Potential Impact of Restricting STD/HIV Care for Immigrants in Los Angeles County

Published in: International Journal of STD & AIDS, v. 7, Nov./Dec. 1996, p. 532-535

Posted on RAND.org on January 01, 1996

by Steven M. Asch, Sara Rulnick, Cheri Todoroff, Gary A. Richwald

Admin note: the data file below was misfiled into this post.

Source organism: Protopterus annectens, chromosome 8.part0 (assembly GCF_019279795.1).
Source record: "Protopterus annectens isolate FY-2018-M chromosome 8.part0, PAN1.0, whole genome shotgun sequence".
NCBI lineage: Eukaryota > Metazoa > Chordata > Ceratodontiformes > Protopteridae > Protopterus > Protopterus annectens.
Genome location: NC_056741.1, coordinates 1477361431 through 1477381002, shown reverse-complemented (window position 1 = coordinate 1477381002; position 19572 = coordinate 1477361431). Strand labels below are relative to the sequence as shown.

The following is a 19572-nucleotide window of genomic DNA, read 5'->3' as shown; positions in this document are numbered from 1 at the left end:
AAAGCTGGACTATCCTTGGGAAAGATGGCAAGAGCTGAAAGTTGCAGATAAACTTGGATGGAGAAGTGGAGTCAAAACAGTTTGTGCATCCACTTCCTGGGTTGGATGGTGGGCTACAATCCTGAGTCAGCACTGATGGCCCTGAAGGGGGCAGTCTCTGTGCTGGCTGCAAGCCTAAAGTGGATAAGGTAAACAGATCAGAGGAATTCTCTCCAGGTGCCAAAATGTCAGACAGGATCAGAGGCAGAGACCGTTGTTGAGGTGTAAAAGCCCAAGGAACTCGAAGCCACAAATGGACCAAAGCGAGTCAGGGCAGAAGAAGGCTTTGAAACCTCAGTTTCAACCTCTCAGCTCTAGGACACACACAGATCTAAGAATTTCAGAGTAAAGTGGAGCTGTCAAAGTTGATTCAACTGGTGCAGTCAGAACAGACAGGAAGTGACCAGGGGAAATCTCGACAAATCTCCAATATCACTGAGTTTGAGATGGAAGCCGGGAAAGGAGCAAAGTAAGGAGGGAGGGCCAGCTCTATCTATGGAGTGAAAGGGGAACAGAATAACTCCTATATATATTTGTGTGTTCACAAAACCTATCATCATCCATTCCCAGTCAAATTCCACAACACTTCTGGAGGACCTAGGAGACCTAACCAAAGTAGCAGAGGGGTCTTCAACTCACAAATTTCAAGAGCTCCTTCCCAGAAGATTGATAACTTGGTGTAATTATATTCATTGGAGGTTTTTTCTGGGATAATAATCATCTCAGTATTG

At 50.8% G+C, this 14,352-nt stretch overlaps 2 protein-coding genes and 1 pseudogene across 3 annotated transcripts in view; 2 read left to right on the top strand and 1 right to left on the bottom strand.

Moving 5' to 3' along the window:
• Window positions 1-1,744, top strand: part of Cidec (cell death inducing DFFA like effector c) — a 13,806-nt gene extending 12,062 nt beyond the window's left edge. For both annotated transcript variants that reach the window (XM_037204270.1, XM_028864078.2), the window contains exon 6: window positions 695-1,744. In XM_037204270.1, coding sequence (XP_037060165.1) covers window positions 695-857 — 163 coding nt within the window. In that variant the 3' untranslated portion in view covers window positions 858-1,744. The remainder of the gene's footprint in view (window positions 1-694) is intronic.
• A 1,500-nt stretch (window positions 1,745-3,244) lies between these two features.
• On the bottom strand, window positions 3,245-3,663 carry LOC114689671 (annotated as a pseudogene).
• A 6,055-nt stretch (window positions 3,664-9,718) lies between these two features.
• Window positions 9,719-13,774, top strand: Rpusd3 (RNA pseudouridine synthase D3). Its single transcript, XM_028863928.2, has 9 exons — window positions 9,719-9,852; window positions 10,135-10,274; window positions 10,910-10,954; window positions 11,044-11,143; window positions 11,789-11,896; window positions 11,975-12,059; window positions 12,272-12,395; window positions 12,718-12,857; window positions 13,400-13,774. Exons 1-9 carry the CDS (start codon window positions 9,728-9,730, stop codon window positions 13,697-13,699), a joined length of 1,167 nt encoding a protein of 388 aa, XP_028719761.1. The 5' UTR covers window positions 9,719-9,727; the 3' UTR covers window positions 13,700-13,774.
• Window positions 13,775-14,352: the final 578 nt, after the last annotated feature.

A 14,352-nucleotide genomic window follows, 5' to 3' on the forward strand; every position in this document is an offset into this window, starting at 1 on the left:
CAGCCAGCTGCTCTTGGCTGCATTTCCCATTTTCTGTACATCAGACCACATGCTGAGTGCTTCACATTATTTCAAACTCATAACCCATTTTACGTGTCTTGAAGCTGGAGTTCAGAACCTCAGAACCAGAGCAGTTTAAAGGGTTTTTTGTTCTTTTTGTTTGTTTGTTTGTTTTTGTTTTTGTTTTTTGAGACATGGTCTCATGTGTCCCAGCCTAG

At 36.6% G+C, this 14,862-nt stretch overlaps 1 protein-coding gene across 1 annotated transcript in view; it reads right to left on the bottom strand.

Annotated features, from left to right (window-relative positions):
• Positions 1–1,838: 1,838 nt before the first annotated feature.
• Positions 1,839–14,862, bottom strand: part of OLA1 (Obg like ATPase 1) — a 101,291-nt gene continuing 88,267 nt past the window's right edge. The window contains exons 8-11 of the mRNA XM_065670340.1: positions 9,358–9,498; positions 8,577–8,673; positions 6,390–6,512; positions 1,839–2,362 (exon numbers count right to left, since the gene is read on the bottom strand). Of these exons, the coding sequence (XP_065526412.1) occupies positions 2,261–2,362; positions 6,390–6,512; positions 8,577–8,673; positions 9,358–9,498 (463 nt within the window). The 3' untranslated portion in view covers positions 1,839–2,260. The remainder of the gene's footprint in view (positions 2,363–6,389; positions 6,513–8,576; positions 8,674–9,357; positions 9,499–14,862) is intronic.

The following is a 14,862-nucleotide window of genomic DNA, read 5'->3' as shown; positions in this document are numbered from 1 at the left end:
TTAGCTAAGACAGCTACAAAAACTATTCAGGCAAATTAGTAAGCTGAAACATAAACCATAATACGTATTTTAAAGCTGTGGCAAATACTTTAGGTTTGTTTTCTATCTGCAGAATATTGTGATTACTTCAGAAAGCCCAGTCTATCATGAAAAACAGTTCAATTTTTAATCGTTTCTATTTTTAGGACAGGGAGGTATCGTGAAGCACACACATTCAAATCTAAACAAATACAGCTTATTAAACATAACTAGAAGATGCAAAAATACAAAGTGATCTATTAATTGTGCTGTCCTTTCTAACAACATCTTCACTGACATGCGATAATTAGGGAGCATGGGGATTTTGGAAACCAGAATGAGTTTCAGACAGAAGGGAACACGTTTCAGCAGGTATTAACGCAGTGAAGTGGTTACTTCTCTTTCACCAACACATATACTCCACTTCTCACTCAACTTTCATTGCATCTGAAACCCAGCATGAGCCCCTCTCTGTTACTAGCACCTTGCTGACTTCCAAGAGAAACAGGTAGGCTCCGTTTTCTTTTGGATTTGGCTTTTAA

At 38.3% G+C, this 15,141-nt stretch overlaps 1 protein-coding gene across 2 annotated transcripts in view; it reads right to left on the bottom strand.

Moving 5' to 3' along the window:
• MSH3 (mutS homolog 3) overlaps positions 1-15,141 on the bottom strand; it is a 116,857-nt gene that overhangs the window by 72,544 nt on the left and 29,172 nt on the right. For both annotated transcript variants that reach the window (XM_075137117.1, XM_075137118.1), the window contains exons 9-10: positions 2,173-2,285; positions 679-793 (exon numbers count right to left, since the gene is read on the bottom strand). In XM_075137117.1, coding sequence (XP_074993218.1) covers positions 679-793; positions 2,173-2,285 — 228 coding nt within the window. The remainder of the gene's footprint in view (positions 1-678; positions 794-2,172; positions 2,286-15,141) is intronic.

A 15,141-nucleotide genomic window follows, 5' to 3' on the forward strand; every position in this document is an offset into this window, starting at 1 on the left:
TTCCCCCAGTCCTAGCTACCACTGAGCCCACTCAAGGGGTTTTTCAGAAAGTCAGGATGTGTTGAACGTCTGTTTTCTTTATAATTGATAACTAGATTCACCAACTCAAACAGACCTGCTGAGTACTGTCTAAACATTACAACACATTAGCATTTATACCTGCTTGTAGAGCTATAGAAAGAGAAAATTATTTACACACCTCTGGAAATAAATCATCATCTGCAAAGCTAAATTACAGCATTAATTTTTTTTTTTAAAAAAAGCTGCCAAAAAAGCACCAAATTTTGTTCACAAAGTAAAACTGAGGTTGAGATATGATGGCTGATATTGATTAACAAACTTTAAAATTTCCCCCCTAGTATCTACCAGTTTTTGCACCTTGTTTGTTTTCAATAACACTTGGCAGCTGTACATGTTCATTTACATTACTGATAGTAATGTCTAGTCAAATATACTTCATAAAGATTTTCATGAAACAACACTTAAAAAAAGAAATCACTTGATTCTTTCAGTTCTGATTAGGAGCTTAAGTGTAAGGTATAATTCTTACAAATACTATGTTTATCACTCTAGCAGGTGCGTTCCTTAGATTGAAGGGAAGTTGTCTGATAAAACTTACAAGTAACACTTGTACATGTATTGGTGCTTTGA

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Legislative restrictions in immigrants' access to health care and local governmental funding shortfalls in the U.S. and Western Europe have raised fears that public clinic patients might delay care for communicable diseases. To help quantify the potential impact of both policies on public clinics providing sexually transmitted disease (STD) services, the authors surveyed 234 patients from five L.A. Clinics regarding their alternative sources of health care. Of the 215 providing complete information (response rate=91%), 52 (24%) reported they had no legal rights to reside in the U.S. Compared to the legal resident control group, illegal immigrants were more likely to indicate that they had no alternative access to medical care (27% vs. 44%). The authors conclude that for a substantial proportion of patients, particularly illegal immigrants, the STD clinics are indeed essential. Restricting access to these clinics may have unpredictable public health consequences.

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